Vandalism hurts people, property and communityMy family and I moved to Two Harbors in 1999, so I’ve grown up here for 14 of my 18 years. I remember running and biking around our streets, climbing trees, and playing kick-ball in the churchyard with the other neighbor kids.
By: Aure Phillips, Lake County News Chronicle
My family and I moved to Two Harbors in 1999, so I’ve grown up here for 14 of my 18 years. I remember running and biking around our streets, climbing trees, and playing kick-ball in the churchyard with the other neighbor kids.
From eighth grade through graduation, my school days were spent in Duluth, but I still lived here, gratefully working a number of jobs, and, of course, spending my weekends and summer school breaks here at home.
I’m now attending a university in St. Paul, and it seems so often when I visit home these days, the most unfortunate things happen. It seems like every time I visit I come home to vandalism -- gardens torn up, fences destroyed, garages beaten in, or children’s rope swings cut down. It all hurts. This all happens to hit my house, the rest of the block I live on, and I’m sure, some other nearby residences.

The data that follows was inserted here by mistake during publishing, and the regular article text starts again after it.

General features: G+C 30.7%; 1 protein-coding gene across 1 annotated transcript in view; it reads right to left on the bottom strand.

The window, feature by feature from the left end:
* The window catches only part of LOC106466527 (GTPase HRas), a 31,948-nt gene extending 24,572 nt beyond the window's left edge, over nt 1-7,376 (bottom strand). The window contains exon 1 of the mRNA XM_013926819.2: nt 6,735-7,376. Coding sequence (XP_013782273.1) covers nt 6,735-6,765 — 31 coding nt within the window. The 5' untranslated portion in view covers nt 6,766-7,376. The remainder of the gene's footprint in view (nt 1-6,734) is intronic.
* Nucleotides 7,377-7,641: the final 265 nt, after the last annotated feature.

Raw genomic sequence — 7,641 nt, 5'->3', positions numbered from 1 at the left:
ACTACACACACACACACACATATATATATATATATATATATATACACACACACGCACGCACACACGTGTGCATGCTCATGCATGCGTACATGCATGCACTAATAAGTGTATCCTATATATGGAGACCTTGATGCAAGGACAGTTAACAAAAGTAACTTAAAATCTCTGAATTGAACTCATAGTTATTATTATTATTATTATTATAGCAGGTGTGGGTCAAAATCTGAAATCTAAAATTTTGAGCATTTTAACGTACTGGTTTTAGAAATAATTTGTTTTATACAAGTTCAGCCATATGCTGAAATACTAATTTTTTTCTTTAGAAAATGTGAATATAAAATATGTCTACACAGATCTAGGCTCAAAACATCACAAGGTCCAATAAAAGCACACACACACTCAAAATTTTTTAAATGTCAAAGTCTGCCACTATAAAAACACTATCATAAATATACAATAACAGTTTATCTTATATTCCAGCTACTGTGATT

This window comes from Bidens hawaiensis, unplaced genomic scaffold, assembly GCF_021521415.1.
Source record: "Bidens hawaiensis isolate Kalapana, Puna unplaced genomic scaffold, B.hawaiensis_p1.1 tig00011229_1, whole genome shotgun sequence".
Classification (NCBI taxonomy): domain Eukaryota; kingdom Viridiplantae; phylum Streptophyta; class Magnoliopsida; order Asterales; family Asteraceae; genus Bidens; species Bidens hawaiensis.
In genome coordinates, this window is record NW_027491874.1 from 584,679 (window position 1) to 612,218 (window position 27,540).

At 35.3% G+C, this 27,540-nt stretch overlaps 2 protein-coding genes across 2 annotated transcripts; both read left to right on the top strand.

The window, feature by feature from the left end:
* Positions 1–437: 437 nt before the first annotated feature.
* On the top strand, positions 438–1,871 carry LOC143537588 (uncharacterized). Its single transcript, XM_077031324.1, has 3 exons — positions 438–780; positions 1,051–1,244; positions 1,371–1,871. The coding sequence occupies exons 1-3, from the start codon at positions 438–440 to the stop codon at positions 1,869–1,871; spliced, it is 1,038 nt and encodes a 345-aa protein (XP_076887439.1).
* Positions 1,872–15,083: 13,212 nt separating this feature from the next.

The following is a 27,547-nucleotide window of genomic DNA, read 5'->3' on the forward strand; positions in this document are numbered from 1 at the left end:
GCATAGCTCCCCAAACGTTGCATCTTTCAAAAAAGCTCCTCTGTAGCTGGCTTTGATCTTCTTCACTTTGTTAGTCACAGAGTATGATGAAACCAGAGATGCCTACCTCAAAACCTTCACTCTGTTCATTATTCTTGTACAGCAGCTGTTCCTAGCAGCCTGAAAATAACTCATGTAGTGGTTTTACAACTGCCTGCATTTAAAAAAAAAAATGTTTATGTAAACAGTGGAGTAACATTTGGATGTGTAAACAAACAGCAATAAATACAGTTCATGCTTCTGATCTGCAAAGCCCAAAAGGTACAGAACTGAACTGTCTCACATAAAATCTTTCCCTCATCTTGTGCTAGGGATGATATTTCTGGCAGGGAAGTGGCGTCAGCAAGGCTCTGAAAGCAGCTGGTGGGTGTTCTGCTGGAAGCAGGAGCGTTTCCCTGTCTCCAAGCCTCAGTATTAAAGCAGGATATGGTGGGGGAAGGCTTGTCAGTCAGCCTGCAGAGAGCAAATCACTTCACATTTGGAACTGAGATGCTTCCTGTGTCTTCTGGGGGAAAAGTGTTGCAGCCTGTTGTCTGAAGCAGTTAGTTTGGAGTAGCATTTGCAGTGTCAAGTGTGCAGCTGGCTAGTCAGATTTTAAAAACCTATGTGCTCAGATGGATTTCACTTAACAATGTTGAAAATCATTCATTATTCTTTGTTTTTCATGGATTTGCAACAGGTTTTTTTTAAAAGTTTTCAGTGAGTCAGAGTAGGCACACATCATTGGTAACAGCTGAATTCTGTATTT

I find it pitifully disappointing that some people have nothing better to do with their idle time than to inflict injury upon others, something that makes both my return trips home very disheartening, and this small town seem less and less welcoming , and less and less like “home”.
This isn’t to say my friends and I weren’t mischievous in our own way, but we never considered pranks that would hurt or injure anyone nor damage their property for “fun”. I’d like to ask those responsible; why? What possessed you to hurt others so cruelly? And parents, I hope you know where your children are and what they are up to in the middle of the night.
Especially when times are so tough economically and people are struggling to cope, it’s encouraging to see so many trying to improve their homes and our neighborhoods. That’s what makes this mindless vandalism so painful - watching it destroy those hopeful efforts.
I’d just like to end with the suggestion that those causing damage could, perhaps, redirect all this pent-up energy and destructive effort into something helpful, constructive, and kind. It might go far toward making this small town friendly to everyone – residents and visitors (who just might be prospective neighbors) – alike.